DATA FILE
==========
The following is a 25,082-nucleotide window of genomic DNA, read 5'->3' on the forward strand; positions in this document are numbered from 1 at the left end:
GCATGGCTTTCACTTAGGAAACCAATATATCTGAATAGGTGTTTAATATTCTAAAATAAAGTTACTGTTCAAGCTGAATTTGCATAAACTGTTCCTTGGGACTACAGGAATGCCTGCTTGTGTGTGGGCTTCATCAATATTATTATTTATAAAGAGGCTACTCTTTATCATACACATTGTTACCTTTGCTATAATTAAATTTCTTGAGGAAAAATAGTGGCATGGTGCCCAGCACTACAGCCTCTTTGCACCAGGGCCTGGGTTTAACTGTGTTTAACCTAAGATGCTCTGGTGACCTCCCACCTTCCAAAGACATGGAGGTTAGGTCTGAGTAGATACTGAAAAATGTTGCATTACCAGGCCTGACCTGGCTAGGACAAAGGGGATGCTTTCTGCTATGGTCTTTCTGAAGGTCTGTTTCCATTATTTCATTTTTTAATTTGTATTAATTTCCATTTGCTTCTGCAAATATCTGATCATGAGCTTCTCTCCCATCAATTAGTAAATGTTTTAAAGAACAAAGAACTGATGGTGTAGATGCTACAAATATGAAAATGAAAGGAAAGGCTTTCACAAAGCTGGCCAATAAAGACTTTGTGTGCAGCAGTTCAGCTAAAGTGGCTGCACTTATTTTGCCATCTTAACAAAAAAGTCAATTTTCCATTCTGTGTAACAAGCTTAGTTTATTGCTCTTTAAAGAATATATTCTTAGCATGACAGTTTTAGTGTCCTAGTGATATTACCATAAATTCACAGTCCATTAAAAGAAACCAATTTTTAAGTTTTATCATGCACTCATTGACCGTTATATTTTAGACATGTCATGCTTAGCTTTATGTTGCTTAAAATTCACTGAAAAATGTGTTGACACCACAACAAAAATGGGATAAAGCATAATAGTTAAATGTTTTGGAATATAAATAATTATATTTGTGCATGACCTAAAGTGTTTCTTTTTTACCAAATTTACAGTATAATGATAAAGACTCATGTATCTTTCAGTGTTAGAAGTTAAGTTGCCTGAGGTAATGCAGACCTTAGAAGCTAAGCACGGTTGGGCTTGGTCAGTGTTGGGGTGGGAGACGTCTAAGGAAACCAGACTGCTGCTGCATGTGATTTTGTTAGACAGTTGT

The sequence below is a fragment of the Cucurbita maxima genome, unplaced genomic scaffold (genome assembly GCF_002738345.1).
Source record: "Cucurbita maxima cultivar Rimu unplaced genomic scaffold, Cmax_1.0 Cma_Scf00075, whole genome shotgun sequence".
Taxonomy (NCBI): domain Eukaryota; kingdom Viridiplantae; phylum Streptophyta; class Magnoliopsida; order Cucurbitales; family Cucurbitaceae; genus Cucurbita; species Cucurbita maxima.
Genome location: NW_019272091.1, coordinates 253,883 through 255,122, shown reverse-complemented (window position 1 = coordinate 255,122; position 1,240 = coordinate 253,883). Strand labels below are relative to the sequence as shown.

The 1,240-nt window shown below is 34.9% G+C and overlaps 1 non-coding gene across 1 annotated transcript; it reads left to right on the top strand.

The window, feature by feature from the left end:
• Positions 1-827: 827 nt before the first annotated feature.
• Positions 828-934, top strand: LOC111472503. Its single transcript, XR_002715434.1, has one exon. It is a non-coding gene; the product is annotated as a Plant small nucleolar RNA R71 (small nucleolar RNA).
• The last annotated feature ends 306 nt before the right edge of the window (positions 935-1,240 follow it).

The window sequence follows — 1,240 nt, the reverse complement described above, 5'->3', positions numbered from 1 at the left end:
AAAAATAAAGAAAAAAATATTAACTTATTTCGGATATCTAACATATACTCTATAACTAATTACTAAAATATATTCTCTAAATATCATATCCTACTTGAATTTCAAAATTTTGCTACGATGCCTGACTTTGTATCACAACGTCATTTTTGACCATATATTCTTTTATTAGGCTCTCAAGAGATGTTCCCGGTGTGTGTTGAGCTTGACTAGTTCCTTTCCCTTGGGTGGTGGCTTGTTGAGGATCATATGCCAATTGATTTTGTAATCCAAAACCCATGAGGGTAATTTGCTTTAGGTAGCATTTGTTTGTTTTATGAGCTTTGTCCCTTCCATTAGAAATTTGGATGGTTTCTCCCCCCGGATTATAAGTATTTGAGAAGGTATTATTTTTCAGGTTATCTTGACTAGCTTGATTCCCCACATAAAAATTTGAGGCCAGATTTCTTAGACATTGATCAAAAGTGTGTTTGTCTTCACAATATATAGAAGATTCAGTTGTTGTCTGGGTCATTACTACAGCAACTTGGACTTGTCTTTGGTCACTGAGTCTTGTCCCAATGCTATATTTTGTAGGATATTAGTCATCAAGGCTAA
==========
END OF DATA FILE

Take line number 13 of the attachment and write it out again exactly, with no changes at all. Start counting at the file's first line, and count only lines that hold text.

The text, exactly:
AAAAATAAAGAAAAAAATATTAACTTATTTCGGATATCTAACATATACTCTATAACTAATTACTAAAATATATTCTCTAAATATCATATCCTACTTGAATTTCAAAATTTTGCTACGATGCCTGACTTTGTATCACAACGTCATTTTTGACCATATATTCTTTTATTAGGCTCTCAAGAGATGTTCCCGGTGTGTGTTGAGCTTGACTAGTTCCTTTCCCTTGGGTGGTGGCTTGTTGAGGATCATATGCCAATTGATTTTGTAATCCAAAACCCATGAGGGTAATTTGCTTTAGGTAGCATTTGTTTGTTTTATGAGCTTTGTCCCTTCCATTAGAAATTTGGATGGTTTCTCCCCCCGGATTATAAGTATTTGAGAAGGTATTATTTTTCAGGTTATCTTGACTAGCTTGATTCCCCACATAAAAATTTGAGGCCAGATTTCTTAGACATTGATCAAAAGTGTGTTTGTCTTCACAATATATAGAAGATTCAGTTGTTGTCTGGGTCATTACTACAGCAACTTGGACTTGTCTTTGGTCACTGAGTCTTGTCCCAATGCTATATTTTGTAGGATATTAGTCATCAAGGCTAA